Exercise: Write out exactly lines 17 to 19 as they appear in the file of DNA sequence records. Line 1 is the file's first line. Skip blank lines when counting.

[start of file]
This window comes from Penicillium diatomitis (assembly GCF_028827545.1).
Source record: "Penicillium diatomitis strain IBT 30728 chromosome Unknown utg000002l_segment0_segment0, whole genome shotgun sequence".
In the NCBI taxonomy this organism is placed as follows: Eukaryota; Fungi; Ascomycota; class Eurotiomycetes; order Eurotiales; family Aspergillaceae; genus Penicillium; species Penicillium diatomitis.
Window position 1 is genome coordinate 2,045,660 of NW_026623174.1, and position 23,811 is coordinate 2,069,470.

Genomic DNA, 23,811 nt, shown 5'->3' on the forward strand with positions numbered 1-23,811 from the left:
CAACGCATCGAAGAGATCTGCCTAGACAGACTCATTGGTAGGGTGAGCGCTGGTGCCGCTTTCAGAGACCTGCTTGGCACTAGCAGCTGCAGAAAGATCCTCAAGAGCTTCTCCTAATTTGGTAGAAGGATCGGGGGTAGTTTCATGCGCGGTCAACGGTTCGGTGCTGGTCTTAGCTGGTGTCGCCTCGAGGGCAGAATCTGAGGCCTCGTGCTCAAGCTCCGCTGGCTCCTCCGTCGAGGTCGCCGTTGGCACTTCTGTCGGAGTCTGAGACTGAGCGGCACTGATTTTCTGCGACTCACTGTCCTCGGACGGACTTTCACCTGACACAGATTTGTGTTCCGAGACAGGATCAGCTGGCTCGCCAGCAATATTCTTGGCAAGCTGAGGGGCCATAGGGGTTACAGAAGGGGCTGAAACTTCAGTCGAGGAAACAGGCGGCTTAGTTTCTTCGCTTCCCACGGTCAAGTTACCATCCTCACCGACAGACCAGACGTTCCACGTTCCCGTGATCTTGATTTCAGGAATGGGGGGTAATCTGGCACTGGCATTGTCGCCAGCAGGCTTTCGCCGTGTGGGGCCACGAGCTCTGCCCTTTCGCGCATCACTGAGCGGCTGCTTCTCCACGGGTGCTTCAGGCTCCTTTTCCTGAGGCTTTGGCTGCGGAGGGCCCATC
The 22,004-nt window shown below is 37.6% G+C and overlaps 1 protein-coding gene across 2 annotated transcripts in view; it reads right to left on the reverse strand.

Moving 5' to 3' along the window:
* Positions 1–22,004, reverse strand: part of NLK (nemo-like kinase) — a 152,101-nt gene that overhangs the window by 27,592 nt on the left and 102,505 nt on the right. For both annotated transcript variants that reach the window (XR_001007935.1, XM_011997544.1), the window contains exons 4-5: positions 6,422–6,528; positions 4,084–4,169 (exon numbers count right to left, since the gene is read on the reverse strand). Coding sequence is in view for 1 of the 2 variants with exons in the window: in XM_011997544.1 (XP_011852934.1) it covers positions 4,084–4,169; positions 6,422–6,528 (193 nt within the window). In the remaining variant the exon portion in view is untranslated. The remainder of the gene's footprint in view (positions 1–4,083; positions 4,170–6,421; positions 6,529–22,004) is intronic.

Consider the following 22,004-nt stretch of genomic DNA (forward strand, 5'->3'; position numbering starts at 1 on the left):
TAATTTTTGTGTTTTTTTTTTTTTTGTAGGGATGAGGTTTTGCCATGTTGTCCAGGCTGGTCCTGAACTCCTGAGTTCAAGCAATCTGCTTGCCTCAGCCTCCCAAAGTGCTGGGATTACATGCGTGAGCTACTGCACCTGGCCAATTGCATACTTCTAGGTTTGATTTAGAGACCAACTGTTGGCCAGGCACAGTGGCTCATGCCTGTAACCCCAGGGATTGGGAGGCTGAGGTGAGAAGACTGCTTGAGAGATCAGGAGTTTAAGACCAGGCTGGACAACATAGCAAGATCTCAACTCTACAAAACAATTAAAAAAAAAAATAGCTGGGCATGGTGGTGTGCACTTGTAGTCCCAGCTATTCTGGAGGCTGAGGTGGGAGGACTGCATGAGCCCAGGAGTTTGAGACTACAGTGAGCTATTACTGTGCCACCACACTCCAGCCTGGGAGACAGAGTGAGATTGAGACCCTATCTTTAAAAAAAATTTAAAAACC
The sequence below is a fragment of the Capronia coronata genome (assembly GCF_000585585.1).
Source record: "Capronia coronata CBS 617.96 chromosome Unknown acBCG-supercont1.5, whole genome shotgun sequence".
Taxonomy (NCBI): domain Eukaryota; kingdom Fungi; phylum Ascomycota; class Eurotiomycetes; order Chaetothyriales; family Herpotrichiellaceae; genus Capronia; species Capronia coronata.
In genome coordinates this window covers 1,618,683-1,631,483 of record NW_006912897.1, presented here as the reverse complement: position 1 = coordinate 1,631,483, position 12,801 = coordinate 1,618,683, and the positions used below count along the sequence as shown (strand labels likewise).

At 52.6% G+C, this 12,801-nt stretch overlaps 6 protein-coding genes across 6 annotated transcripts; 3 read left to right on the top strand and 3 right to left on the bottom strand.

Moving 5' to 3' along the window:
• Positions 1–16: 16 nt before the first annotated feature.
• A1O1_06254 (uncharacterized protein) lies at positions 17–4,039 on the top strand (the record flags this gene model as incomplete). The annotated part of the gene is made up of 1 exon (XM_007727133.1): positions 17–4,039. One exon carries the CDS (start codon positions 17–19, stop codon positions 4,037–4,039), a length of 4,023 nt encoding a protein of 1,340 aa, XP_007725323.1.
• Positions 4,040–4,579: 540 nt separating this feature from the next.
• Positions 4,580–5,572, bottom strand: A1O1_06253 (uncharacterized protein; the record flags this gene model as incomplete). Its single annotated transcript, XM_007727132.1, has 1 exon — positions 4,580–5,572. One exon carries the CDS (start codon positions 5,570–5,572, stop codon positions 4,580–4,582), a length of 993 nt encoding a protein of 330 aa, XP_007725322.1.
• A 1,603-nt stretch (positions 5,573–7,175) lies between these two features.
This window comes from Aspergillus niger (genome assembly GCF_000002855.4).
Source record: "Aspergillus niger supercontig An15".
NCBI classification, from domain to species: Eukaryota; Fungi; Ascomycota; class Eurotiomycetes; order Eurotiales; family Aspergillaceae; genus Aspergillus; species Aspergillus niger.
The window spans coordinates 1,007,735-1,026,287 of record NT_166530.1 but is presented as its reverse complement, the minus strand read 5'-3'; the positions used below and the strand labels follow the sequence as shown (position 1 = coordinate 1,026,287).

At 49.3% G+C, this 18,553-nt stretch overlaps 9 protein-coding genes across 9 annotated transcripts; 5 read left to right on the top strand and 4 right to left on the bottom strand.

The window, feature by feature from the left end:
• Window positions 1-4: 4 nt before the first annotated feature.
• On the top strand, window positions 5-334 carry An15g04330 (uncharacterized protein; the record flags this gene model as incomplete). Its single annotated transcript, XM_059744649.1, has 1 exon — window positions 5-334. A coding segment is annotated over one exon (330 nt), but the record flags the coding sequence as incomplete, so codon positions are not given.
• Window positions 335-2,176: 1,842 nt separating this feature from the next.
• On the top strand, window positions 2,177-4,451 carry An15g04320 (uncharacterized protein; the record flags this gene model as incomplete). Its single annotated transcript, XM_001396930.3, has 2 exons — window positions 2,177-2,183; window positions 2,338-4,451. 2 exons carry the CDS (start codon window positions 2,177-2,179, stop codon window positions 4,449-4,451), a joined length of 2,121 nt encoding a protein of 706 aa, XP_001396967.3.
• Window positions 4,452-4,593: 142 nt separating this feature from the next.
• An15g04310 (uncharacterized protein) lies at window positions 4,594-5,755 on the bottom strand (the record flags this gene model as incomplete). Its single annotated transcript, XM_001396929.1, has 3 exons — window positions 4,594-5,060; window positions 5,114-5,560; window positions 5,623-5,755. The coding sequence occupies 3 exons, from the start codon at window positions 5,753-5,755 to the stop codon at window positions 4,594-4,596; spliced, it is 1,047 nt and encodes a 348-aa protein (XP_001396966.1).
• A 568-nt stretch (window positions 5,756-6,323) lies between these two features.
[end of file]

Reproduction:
Moving 5' to 3' along the window:
• Positions 1–16: 16 nt before the first annotated feature.
• A1O1_06254 (uncharacterized protein) lies at positions 17–4,039 on the top strand (the record flags this gene model as incomplete). The annotated part of the gene is made up of 1 exon (XM_007727133.1): positions 17–4,039. One exon carries the CDS (start codon positions 17–19, stop codon positions 4,037–4,039), a length of 4,023 nt encoding a protein of 1,340 aa, XP_007725323.1.